Mobile telephone maker, Nokia, has tied up with the Union Bank of India to provide mobile banking services to customers who are unable to open traditional bank accounts. The service, which will be rolled out across India over the next few months, will enable customers to deposit cash at retail locations, which sell the phones, and subsequently make payments and transfer money through their phones. Nokia Oyj (NOK1V), the world’s biggest maker of mobile phones, has started supplying mobile banking services for a Union Bank of India offering aimed at phone customers who don’t have bank accounts.
The Union Bank Money Powered by Nokia service is available in Gurgaon and will be released nationwide over the next few months, the Mumbai-based bank said in a statement.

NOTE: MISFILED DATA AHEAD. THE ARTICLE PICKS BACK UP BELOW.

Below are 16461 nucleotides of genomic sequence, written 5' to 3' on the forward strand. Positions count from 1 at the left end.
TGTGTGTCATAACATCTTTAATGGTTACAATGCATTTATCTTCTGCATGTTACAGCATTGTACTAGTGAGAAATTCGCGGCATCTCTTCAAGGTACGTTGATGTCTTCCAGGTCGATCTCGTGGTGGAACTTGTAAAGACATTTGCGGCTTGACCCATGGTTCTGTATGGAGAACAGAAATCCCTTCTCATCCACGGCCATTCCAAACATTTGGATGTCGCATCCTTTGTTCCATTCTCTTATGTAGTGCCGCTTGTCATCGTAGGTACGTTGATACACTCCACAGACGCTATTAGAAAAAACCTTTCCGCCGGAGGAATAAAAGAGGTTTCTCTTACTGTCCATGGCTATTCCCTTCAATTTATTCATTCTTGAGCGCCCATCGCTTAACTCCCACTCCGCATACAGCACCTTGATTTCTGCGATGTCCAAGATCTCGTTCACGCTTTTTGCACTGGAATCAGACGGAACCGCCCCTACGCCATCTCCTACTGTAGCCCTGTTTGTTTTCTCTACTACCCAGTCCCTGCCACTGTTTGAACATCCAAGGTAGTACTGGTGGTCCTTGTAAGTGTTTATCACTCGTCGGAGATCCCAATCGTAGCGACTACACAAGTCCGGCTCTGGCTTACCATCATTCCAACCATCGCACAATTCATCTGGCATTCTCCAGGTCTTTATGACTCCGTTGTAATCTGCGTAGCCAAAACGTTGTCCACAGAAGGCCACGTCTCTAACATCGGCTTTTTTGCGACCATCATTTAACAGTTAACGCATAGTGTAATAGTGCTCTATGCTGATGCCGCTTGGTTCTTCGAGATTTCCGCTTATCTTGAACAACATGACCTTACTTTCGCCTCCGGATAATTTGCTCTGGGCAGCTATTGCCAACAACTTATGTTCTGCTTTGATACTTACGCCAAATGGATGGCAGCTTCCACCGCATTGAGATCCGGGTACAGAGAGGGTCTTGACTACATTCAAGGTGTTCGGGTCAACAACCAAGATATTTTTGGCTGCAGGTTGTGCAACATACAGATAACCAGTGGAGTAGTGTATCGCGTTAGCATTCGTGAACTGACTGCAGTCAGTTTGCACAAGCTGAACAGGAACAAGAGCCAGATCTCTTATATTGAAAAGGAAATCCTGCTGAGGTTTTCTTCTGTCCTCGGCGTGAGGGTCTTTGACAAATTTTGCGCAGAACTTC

Nokia, based in Espoo, Finland, already sells mobile banking in India, working with Mumbai-based Yes Bank. Like the Union Bank service, the Yes Bank offering integrates small retailers that sell Nokia phones into bank networks so customers can deposit cash there and then pay bills and transfer money using their handsets.
“The aim is to have an open ecosystem, so UBI and Yes Bank customers will be able to send money to each other using the respective services,” Mark Durrant, a spokesman for Nokia, said by e-mail.
Both services are part of the Nokia Money initiative, based on an offering from Redwood City, California-based Obopay Inc., a mobile money service provider partly owned by Nokia.
An estimated 90 percent of Indian villages do not have a bank branch, and more than 50 percent of Indians do not have access to bank accounts, according to UBI.
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